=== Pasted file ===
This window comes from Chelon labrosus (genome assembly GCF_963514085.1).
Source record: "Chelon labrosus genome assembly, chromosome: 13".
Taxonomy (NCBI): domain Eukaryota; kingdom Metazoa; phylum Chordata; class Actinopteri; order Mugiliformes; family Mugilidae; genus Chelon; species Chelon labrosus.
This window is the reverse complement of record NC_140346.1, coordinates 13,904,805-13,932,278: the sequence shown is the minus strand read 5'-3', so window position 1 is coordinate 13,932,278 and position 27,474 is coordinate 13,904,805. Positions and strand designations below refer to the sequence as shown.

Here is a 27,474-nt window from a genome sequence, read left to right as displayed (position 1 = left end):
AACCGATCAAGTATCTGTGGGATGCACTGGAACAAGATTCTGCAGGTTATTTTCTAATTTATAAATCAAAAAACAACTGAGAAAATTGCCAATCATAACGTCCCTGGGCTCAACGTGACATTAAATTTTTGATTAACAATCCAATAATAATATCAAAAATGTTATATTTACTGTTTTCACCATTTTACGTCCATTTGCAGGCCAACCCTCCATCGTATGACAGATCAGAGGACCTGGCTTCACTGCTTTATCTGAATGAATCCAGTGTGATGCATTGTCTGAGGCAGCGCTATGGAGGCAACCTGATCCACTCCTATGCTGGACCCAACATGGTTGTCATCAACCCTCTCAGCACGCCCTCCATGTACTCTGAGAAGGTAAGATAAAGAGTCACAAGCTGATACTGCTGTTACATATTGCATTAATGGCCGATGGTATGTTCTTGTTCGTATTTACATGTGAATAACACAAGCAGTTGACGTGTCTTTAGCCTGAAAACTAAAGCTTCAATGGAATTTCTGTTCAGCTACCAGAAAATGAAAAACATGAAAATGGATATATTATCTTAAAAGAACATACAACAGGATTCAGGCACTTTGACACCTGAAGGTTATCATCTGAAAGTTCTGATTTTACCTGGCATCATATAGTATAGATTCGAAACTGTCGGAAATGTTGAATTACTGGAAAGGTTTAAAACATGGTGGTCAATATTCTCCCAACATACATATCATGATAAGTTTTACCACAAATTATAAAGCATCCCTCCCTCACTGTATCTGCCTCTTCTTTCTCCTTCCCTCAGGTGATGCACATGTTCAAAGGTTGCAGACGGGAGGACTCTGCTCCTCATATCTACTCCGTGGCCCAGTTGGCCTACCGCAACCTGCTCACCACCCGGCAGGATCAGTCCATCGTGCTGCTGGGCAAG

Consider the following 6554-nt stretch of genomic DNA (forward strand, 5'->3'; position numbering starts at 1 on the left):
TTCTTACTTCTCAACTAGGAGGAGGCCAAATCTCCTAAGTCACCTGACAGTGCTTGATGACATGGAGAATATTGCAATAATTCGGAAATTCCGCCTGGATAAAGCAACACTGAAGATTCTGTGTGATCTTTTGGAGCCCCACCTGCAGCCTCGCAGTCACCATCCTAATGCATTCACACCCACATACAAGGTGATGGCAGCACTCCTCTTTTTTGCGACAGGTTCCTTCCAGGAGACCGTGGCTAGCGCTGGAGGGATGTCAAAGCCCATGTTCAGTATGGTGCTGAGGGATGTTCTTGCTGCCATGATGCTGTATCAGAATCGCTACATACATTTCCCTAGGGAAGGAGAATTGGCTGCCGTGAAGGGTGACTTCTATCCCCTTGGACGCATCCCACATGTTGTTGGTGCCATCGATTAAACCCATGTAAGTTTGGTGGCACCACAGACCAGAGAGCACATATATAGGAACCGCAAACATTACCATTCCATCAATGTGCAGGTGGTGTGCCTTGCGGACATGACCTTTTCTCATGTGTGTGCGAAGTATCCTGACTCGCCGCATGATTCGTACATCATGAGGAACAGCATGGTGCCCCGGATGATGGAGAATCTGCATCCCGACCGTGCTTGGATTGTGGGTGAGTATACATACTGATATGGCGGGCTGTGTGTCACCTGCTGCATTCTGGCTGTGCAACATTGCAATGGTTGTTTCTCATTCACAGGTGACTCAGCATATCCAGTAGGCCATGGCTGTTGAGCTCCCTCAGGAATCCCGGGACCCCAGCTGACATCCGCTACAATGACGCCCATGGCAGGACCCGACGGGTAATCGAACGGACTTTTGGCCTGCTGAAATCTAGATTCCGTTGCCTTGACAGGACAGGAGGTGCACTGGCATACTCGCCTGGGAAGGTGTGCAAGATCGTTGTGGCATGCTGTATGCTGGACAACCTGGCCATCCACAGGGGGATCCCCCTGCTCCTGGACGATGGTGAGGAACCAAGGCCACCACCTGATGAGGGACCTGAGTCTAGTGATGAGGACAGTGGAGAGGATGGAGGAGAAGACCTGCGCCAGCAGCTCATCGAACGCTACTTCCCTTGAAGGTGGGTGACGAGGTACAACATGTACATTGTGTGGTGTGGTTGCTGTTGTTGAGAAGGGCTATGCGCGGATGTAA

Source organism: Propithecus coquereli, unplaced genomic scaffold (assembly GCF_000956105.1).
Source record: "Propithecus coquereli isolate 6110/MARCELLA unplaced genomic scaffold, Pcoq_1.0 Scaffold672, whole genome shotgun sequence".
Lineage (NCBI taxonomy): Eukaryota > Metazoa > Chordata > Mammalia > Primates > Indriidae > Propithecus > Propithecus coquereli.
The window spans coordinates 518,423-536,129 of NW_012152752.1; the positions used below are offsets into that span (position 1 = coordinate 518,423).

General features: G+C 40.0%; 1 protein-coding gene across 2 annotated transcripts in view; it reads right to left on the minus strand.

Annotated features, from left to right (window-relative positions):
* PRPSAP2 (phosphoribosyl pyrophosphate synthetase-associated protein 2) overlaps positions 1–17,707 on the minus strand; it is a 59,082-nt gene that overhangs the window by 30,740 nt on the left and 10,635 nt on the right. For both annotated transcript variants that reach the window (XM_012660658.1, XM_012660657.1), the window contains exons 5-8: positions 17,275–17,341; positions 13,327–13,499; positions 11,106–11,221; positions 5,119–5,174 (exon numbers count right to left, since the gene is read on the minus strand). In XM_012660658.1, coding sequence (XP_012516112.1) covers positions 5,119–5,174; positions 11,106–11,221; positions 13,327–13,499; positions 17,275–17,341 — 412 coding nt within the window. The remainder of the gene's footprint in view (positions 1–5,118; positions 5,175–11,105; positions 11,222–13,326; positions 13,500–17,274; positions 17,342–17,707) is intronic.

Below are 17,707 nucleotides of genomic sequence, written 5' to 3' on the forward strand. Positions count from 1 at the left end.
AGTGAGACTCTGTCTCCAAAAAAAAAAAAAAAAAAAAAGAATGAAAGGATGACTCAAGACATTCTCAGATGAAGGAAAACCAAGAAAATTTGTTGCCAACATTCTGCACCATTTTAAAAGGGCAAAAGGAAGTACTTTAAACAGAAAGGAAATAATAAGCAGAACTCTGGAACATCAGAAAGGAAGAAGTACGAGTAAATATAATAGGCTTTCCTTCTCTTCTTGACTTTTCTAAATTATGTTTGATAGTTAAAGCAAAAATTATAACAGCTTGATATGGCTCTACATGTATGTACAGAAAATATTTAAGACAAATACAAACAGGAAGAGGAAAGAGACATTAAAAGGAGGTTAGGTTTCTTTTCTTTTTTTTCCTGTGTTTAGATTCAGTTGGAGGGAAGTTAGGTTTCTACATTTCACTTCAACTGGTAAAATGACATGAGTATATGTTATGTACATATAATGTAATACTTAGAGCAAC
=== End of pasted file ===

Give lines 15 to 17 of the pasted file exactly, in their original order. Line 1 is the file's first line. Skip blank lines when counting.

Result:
* PRPSAP2 (phosphoribosyl pyrophosphate synthetase-associated protein 2) overlaps positions 1–17,707 on the minus strand; it is a 59,082-nt gene that overhangs the window by 30,740 nt on the left and 10,635 nt on the right. For both annotated transcript variants that reach the window (XM_012660658.1, XM_012660657.1), the window contains exons 5-8: positions 17,275–17,341; positions 13,327–13,499; positions 11,106–11,221; positions 5,119–5,174 (exon numbers count right to left, since the gene is read on the minus strand). In XM_012660658.1, coding sequence (XP_012516112.1) covers positions 5,119–5,174; positions 11,106–11,221; positions 13,327–13,499; positions 17,275–17,341 — 412 coding nt within the window. The remainder of the gene's footprint in view (positions 1–5,118; positions 5,175–11,105; positions 11,222–13,326; positions 13,500–17,274; positions 17,342–17,707) is intronic.

Below are 17,707 nucleotides of genomic sequence, written 5' to 3' on the forward strand. Positions count from 1 at the left end.
AGTGAGACTCTGTCTCCAAAAAAAAAAAAAAAAAAAAAGAATGAAAGGATGACTCAAGACATTCTCAGATGAAGGAAAACCAAGAAAATTTGTTGCCAACATTCTGCACCATTTTAAAAGGGCAAAAGGAAGTACTTTAAACAGAAAGGAAATAATAAGCAGAACTCTGGAACATCAGAAAGGAAGAAGTACGAGTAAATATAATAGGCTTTCCTTCTCTTCTTGACTTTTCTAAATTATGTTTGATAGTTAAAGCAAAAATTATAACAGCTTGATATGGCTCTACATGTATGTACAGAAAATATTTAAGACAAATACAAACAGGAAGAGGAAAGAGACATTAAAAGGAGGTTAGGTTTCTTTTCTTTTTTTTCCTGTGTTTAGATTCAGTTGGAGGGAAGTTAGGTTTCTACATTTCACTTCAACTGGTAAAATGACATGAGTATATGTTATGTACATATAATGTAATACTTAGAGCAAC